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Sales - 9 min READ

5 Essential Stages of Killer B2B Sales Funnels

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Author photo: Jonathan Chan

Jonathan Chan


If you run a B2B business, then you know that you live or die by your sales funnel.

A well-structured B2B sales funnel not only helps you generate more sales, but it also helps you recognize how to better optimize and refine your sales process, in addition to gaining a deeper understanding of what your customer’s journey is like.

But yet, despite all the benefits, a whopping 68% of B2B businesses still don’t have a proper understanding of their own sales funnel.

In this post, we'll break down what a basic B2B sales funnel looks like, five crucial stages in the funnel, and how to improve your conversion rate at every stage:

Your basic B2B sales funnel

Ever since it hit the scene in the late 19th century, the humble sales funnel has been subjected to numerous revisions.

Depending on who you talk to, a sales funnel can have three or more stages depending on the business. However, while there is no true one-size-fits-all model, fundamentally, every sales funnel functions in the same way.

At its core, the sales funnel is a way to help businesses visualize and easily understand the key steps involved in turning a total stranger into a paying customer.

By understanding what your sales funnel looks like, your business can identify the key stages where you’re losing customers and figure out the best way to move a prospect into the next stage of the sales funnel. The end result: an optimized, efficient sales process.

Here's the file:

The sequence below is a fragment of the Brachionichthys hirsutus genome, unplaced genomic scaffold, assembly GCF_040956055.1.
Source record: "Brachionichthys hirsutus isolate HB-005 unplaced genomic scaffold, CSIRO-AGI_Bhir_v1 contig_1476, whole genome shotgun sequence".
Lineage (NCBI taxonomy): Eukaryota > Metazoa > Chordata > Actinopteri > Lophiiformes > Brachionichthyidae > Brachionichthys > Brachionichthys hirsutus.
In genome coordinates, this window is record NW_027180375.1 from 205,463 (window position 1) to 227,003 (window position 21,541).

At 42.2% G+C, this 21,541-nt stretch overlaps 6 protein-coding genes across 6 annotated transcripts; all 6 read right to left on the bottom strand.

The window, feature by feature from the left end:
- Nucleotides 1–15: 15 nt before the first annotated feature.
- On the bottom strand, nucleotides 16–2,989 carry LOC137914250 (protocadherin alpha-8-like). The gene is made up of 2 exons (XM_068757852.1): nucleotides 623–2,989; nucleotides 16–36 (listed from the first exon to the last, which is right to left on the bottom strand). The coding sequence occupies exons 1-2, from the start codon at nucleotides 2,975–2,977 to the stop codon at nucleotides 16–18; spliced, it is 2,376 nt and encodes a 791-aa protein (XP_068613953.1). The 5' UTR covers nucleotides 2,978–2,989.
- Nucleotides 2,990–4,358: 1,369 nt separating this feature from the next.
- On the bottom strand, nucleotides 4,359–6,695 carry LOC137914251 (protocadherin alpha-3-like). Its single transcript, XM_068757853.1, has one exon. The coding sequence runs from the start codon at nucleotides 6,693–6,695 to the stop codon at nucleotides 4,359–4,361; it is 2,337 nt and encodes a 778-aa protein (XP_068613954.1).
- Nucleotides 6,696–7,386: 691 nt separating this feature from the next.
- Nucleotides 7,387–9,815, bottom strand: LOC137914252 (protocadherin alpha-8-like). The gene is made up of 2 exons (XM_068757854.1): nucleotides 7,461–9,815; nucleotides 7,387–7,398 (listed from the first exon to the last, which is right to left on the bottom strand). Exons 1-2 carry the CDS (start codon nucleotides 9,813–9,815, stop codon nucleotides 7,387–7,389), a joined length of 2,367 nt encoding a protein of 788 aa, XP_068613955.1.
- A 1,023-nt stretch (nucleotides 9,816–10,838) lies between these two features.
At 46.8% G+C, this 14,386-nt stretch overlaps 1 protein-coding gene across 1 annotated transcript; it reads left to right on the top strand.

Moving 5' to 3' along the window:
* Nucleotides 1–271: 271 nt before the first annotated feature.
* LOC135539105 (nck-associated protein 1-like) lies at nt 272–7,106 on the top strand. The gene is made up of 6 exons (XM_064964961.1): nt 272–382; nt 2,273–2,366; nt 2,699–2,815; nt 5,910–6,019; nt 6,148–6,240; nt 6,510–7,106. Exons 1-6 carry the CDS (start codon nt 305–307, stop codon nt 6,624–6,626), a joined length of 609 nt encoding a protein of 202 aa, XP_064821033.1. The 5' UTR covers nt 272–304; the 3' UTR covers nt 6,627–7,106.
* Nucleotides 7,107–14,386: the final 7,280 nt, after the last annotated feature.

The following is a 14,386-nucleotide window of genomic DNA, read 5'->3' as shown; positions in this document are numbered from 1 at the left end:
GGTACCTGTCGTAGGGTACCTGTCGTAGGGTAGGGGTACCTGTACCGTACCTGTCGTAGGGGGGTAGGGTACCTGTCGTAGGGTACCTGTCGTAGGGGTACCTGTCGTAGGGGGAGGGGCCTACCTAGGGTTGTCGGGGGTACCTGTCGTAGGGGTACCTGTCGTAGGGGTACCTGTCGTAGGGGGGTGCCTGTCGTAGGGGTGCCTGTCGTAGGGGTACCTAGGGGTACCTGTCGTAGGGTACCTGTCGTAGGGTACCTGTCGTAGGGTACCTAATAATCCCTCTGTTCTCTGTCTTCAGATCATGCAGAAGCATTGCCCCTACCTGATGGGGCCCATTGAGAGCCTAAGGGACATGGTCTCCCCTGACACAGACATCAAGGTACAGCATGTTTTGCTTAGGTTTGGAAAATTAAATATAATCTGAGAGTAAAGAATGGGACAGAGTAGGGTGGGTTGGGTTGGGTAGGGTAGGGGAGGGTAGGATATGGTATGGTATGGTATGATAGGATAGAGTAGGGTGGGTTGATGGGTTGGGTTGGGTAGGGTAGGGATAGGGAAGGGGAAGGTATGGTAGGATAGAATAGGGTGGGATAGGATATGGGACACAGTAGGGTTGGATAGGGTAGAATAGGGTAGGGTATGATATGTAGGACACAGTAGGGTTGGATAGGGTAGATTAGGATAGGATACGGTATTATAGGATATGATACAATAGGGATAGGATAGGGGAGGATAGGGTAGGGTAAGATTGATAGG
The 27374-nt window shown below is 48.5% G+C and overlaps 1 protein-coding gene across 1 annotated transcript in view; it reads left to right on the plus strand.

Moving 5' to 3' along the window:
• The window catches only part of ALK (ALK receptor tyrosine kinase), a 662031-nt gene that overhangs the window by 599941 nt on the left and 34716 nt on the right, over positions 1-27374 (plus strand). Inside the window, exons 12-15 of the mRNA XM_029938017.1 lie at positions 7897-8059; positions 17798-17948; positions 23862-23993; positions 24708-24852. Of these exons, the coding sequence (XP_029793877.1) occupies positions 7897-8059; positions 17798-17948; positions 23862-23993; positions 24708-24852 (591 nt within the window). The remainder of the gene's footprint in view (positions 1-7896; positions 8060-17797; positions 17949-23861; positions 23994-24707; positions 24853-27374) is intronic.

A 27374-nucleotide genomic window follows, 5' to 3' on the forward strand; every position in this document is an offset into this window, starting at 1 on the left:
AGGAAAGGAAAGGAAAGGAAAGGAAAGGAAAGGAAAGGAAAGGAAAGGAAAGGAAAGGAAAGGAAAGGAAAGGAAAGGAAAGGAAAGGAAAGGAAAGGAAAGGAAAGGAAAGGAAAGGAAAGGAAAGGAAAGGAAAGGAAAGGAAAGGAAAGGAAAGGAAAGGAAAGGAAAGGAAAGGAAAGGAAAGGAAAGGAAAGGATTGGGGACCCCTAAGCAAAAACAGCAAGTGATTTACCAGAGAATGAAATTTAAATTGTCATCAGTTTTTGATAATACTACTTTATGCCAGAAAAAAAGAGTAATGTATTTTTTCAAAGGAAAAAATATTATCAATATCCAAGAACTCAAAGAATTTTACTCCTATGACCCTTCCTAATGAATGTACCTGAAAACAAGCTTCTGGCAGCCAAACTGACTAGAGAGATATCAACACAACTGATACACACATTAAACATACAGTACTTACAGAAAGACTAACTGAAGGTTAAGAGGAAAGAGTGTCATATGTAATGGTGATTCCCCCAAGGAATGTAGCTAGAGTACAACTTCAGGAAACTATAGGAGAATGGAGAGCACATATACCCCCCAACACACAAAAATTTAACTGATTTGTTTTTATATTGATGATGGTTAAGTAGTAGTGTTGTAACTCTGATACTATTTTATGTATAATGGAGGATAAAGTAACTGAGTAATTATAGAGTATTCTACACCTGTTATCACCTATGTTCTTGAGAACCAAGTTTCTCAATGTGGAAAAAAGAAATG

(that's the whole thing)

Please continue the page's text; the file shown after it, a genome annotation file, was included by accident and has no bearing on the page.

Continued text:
While every business is different (and therefore requires its own version of the sales funnel), every B2B sales funnel should include these critical steps:

Lead generation

At the very top of your sales funnel, you have the complete stranger: someone who knows nothing about your brand or what you have to offer. They might not even understand that they’re experiencing a pain point yet, let alone that a service exists that is designed to help them.

The goal for this stage of the sales funnel is to find out the best way to attract the attention of as many potential customers as possible, while also establishing your authority.

While it may be tempting to believe that the sole goal of this stage of the sales funnel is to shovel in as many leads as possible, that kind of thinking is what gets you statistics like how over 50% of your leads are a bad fit for your business.

In the same way that gorging on junk food results in nothing but empty calories for your body, the key to building a good sales funnel is making sure that you’re not feeding it with healthy leads. Ideally, the only people who should ever enter your sales funnel are those who are genuinely interested in what you’re selling.

The key to filling your sales funnel with high-quality leads lies in understanding who your ideal customer is.